Chilkat Indian Vill. of Klukwan v. Bureau of Land Mgmt.

Decision Date15 March 2019
Docket NumberCase No. 3:17-cv-00253-TMB
Citation399 F.Supp.3d 888
Parties CHILKAT INDIAN VILLAGE OF KLUKWAN, Southeast Alaska Conservation Council, Lynn Canal Conservation, and Rivers Without Borders. Plaintiffs, v. BUREAU OF LAND MANAGEMENT, Brian Steed, Karen Mouritsen, and Dennis Teitzel, in their official capacities, Defendants, v. Alyu Mining Co., Inc., Haines Mining & Exploration, Inc., and Constantine North, LLC, Intervenor-Defendants
CourtU.S. District Court — District of Alaska

Eric P. Jorgensen, Erin Whalen, Earthjustice, Juneau, AK, for Plaintiffs.

Dean Dunsmore, U.S. Department of Justice, Anchorage, AK, for Defendants.

James Francis Clark, Law Offices of James F. Clark, Juneau, AK, for Intervenor-Defendants.




This matter comes before the Court on Plaintiffs' Motion for Summary Judgment ("Motion").1 Plaintiffs Chilkat Indian Village of Klukwan, Lynn Canal Conservation, Rivers Without Borders, and Southeast Alaska Conservation Council brought this action against Defendants the United States Bureau of Land Management ("BLM"), and three BLM officials—Dennis Teitzel, Brian Steed, and Karen Mouritsen—alleging a violation of the National Environmental Policy Act, 42 U.S.C. §§ 4331 et seq. , ("NEPA") in connection with the approval of two mining exploration projects. The Motion is opposed by Defendants, whose opposition is treated as a cross-motion for summary judgment under the local rules,2 and by Intervenor-Defendants Alyu Mining Co., Inc., Constantine North, LLC, and Haines Mining & Exploration, Inc. (collectively, "Intervenors").3 The Motion has been fully briefed.4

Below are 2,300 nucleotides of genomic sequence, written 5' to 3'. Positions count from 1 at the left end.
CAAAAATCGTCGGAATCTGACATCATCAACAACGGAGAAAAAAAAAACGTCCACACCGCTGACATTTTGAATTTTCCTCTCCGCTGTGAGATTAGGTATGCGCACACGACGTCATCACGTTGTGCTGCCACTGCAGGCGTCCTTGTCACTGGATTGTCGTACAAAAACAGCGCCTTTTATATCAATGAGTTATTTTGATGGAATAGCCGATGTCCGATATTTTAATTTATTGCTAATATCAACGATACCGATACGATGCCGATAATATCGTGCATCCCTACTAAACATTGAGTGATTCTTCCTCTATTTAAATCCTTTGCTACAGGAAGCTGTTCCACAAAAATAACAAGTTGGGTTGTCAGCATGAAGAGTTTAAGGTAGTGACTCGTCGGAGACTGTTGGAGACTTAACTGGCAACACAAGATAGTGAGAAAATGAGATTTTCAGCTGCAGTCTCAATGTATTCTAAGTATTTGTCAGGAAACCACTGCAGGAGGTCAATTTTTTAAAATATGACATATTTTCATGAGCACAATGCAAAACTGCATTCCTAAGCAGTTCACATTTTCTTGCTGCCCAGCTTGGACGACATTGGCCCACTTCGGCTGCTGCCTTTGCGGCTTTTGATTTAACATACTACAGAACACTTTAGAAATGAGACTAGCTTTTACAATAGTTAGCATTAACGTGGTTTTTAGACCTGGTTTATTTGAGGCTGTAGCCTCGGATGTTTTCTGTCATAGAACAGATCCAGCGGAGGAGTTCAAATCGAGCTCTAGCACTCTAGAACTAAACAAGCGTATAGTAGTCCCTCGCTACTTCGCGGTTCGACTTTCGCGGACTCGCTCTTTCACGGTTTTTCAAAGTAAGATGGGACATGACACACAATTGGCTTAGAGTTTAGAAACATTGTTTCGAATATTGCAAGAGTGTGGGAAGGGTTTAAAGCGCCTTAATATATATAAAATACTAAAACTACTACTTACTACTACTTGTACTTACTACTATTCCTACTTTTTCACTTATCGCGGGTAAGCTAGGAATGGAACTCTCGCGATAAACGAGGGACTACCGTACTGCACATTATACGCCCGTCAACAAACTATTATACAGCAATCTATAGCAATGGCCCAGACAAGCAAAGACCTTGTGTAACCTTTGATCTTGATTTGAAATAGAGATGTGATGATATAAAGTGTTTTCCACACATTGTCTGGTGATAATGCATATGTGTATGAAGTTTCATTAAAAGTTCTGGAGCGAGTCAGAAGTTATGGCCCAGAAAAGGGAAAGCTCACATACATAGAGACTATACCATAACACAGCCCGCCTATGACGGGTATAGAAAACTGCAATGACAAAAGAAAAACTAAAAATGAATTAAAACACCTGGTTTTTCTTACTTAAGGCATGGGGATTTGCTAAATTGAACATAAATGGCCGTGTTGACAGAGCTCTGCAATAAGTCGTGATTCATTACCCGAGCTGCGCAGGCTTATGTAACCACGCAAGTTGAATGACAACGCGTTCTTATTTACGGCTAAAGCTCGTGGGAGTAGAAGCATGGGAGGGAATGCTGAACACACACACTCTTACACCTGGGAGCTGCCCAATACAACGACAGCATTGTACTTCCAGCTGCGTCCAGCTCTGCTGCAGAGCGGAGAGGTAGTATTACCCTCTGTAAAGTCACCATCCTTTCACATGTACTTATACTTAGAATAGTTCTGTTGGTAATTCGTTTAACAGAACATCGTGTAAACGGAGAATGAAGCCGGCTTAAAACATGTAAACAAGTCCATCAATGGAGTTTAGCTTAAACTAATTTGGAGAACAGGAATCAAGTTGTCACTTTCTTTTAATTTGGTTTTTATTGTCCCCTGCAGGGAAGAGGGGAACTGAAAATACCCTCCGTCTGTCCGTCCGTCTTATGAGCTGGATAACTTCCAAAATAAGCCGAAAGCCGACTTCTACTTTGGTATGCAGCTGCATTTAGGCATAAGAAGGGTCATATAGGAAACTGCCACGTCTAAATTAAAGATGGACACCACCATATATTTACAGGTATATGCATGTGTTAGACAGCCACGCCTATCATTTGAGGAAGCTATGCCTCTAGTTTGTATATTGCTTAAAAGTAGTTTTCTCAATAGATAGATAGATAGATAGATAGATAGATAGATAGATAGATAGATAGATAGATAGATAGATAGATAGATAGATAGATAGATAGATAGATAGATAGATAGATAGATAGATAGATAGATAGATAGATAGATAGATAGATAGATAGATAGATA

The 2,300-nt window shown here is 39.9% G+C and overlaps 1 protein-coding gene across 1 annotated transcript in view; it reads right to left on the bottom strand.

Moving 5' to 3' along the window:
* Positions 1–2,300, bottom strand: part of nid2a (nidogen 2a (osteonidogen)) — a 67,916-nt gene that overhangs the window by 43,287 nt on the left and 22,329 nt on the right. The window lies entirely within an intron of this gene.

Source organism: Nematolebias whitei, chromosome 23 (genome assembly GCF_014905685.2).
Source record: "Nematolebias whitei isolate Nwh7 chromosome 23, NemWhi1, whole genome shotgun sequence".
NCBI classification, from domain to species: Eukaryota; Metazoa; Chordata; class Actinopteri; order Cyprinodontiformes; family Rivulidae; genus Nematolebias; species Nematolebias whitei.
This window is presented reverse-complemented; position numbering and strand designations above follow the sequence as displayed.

For the following reasons, Plaintiffs' Motion for Summary Judgment is DENIED and Defendants' Cross Motion for Summary Judgment is GRANTED .


Plaintiffs challenge two BLM determinations authorizing mining exploration activities on public lands near Klukwan, Alaska.5 Plaintiffs contend that BLM violated NEPA because the environmental review for both determinations did not consider the impacts of potential future mining development.6 Plaintiffs sued BLM and three BLM officials on December 4, 2017.7 Shortly thereafter, three mining companies with an interest in the suit—Alyu Mining Co., Inc. ("Alyu"), Haines Mining & Exploration, Inc. ("Haines"), and Constantine North, LLC ("Constantine")—intervened as defendants.8

A. The Palmer Project Area

The subject of this action are certain federally-managed public lands located in the Chilkat River watershed, 34 miles northeast of Haines, Alaska and near Klukwan, Alaska.9 Pursuant to federal law, these lands are currently open to mining,10 and are managed by the BLM Glenallen Field Office.11 The land in question (the "Palmer Project Area") is located at the confluence of the Chilkat, Klehani, and Tsirku Rivers,12 and is a contiguous block spanning approximately 6,765 acres and containing 340 federal unpatented lode mining claims "on the eastern margin of the Saint Elias mountain range."13